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The processing of affixed English words during reading: Frequency, word length, and affixal homonymy

Elizabeth Niswander, University of Massachusetts Amherst


The purpose of the dissertation was to investigate how we store and access affixed English words by monitoring participants' eye movements during sentence reading. Previous research (Niswander, Pollatsek & Rayner, 2000) indicated that both the frequency of the root morpheme and the frequency of the whole word affect the fixation time on a suffixed word while reading. The current research findings confirm the effects of both root and whole-word frequencies for prefixed words in English. In addition, the current research indicates that word length plays an important mediating role: for prefixed words, there is clear evidence that for long words the effect of root frequency is dominant, whereas for short words, the effect of word frequency is dominant. This effect mirrors a finding in Finnish (Bertram & Hyönä, 2003) for compound words In contrast, the word length by frequency results were less clear for the suffixed word sets. Finally, the effect of affixal homonymy was investigated. Reading times on words containing homonymic affixes were compared to words whose affixes were not homonymic, and there was some evidence that a homonymic affix interferes in the processing of the word. Models of complex word processing were discussed in the context of the research findings.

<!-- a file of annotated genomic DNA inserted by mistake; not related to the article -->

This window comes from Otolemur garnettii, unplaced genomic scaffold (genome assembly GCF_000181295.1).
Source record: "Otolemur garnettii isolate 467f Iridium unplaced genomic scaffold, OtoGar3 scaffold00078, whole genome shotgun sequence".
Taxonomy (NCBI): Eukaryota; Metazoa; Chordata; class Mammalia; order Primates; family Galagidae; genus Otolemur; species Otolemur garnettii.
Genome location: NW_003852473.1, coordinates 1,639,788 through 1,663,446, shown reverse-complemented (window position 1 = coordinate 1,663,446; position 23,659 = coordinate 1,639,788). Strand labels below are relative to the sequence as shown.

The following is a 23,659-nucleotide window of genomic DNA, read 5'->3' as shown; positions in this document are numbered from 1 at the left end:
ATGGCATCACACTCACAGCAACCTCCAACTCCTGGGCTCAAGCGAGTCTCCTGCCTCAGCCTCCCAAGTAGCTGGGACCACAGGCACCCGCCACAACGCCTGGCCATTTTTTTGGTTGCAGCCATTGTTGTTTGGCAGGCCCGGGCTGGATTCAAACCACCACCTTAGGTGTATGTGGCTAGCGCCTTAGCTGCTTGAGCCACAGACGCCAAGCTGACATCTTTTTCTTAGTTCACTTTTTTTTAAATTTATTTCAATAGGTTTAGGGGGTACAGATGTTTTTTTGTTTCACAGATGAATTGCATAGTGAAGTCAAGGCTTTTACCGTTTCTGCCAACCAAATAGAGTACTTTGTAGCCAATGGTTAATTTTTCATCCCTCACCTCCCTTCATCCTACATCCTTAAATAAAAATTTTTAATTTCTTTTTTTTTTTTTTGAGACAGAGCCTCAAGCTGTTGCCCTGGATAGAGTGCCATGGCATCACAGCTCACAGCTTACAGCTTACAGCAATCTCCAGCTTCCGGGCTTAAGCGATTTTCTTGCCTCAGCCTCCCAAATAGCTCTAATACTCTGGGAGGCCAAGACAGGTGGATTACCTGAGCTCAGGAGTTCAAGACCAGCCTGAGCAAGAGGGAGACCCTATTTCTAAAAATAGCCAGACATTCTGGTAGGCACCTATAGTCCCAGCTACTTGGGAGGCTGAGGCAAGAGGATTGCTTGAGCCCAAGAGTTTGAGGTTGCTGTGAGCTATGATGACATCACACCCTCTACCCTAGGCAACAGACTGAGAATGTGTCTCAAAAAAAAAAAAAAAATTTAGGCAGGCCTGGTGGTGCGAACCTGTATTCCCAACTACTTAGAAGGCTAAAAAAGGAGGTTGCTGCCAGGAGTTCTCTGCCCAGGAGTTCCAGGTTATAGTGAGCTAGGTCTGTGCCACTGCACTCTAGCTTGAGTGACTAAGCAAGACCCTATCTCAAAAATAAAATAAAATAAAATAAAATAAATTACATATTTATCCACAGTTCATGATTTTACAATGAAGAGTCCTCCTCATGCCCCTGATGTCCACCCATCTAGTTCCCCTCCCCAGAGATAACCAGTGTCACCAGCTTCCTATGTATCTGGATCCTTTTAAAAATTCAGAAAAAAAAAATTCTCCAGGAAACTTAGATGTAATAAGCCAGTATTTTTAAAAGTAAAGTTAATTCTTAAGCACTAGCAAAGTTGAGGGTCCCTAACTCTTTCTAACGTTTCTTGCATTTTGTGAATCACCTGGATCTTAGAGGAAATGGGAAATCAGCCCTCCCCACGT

Subject Area

Cognitive therapy

Recommended Citation

Niswander, Elizabeth, "The processing of affixed English words during reading: Frequency, word length, and affixal homonymy" (2003). Doctoral Dissertations Available from Proquest. AAI3110535.